When you’re having a panic attack, it might feel like you’re drowning. You feel like you can’t breathe and your chest is constricted. You might feel detached from your body, from your surroundings, as though you’re floating in a dream. You might become overheated with clammy hands, a flushed face and sweat trickling down your spine. You also might be shaking.

This is how Alyson Cohen’s clients have described their panic attacks. Of course, panic attacks are different for every person. Maybe you don’t feel any of the above. But you hear or feel your heartbeat. Your vision is blurry. You’re dizzy. And your ears are ringing. According to Washington DC-based psychologist Alicia H. Clark, PsyD, these also are common symptoms.
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Brain and Behavior

Psychology Around the Net: June 4, 2016


Last Friday, I went to another Dave Matthews Band concert. I know what you're thinking: "Three DMB concerts in one month?!" Well, considering they're my favorite band and they're going on a break next summer, I have to get it while the gettin's good, right?

However, last Friday's trip wasn't planned; it was completely spontaneous. While I was finishing up some work, I received a message from a friend who couldn't make the show and had two free tickets for me if I wanted them.

The show was almost five hours away, meaning I had about an hour to get ready, get packed, and get on the road.

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General

Five Tips to Overcome Impostor Syndrome

If you're an introvert like me, who sees any "confidence boosting'" tip online as the tastiest link bait in the online ocean, you'll have read this common piece of advice: "Fake it 'til you make it." Right? Of course! That's what we have to do to appear more confident: just fake it.

Like anything in life we struggle with, "faking" our skill level gets us to where we want to be -- right? Not for me.

One of the reasons I lack confidence in many situations is that I feel like an imposter. Like I'm a total fake, just waiting to be found out.
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Creativity

The Joy of No Sex

Full disclosure: I work in advertising. It's an industry where husky-voiced, hair-flicking women smolder in ads selling cat food and sneakers, and where shirtless hunks flex fuzz-free pecs to sell salad dressing and synthetic butter.

The following viewpoint will therefore get me into trouble, which I’m familiar with.

Here are two commonsense truisms:

While great sex is joyful, lousy sex is not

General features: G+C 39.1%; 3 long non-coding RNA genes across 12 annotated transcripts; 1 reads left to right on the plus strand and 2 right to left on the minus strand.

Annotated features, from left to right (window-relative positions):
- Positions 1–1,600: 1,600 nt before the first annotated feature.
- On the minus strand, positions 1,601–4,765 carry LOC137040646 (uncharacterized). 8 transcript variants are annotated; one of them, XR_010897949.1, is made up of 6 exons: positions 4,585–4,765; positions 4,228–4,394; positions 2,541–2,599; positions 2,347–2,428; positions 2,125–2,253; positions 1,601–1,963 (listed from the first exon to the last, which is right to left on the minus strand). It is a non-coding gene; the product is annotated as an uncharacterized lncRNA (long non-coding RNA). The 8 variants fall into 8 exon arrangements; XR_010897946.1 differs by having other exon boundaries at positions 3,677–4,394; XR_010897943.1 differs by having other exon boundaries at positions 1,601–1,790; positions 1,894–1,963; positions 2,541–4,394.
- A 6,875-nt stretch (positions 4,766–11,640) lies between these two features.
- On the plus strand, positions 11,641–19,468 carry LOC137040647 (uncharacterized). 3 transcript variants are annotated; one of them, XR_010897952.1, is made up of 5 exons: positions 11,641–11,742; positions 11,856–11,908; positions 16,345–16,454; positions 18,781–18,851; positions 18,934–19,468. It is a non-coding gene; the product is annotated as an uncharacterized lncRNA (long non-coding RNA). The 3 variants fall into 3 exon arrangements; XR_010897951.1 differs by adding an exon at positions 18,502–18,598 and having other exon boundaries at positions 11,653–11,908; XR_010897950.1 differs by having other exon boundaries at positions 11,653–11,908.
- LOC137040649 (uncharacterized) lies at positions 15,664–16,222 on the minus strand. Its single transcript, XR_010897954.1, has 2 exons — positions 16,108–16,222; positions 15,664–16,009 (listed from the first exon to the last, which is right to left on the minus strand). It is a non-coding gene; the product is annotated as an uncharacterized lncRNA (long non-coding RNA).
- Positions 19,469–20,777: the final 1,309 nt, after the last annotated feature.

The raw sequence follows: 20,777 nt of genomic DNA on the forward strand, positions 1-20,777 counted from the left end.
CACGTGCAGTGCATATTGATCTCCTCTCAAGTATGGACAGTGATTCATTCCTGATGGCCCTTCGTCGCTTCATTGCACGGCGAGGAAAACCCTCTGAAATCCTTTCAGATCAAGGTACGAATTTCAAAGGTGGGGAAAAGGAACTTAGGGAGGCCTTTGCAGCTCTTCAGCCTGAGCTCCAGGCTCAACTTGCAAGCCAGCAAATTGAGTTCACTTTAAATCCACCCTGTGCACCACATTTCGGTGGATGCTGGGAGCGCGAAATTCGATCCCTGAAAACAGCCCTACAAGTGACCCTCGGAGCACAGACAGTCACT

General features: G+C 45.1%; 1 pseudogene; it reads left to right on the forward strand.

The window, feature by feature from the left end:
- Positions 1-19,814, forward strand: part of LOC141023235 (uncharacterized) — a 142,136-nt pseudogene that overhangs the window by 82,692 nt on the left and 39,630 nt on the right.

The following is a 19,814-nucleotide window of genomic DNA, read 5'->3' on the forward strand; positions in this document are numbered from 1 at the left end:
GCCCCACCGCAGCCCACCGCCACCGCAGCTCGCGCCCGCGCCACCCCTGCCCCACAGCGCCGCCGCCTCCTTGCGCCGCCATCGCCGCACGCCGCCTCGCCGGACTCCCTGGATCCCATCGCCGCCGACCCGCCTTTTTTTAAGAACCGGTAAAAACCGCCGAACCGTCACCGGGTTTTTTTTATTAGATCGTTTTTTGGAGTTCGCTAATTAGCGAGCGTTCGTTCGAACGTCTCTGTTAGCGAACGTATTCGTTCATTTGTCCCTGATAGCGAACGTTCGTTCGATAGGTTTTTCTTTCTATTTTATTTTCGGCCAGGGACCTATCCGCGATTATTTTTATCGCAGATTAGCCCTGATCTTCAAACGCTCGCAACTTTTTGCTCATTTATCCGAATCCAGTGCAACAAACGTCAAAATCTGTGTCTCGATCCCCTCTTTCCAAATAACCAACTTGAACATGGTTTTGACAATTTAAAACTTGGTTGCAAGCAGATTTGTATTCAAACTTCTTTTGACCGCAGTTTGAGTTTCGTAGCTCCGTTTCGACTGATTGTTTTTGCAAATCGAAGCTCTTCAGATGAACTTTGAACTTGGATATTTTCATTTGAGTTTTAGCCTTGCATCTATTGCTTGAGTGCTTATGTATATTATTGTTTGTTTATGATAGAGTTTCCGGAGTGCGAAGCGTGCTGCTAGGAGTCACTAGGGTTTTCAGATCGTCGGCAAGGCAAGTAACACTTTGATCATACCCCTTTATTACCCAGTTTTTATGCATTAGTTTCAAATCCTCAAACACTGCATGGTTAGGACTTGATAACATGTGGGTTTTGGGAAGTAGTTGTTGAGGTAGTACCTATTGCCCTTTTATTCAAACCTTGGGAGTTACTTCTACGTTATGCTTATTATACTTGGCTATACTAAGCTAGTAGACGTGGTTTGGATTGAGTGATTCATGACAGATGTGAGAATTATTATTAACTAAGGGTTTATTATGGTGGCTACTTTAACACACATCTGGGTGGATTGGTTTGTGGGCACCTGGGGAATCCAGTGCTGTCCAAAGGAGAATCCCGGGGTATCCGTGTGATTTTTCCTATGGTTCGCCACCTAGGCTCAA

Happiness is possible without a daily grind (I’m not talking coffee)

Yet for reasons such as the availability heuristic -- a cognitive shortcut that encourages us to think of commonplace examples in our everyday environment when making decisions -- we often overestimate the importance to our well-being of having regular sex. When we pause to think of the world around us, we more often remember non-nude pretzel-like scenarios in which we were happy.
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Ethics & Morality

4 Steps to Setting Healthy Personal Boundaries


Sometimes it just feels easier to please others than to stand up for what we really want. Why? Maybe we don’t like confrontation. Or maybe we just like making other people happy. That’s not a bad thing. It can feel great to give others what they want, but it’s important to recognize when they overstep the mark.

Personal boundaries are how we set our personal limits. They are how we separate ourselves as individuals from the influence and intentions of others. They are an essential tool for communicating our needs, our integrity and our self-worth, both to others and to ourselves.

Without them, negative emotions such as resentment, guilt, frustration or shame could take hold. Your relationships may become frayed, and your self-respect could suffer.
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Books

Psychology Around the Net: May 21, 2016


They're at the tailend of the U.K.'s Mental Health Awareness Week (MHAW) across the pond!

Similar to October's Mental Illness Awareness Week here in the U.S., the U.K.'s MHAW, supported by the Mental Health Foundation, is all about educating people about mental health and helping people learn the importance of taking care of their mental health.

Thus, you'll see some U.K.-related information in this week's post, including news about the royal's latest mental health campaign and new information about psychedelics and depression. Also catch up on the latest about relationships and mental health, strategies for better sleep, and the importance of doing things by yourself.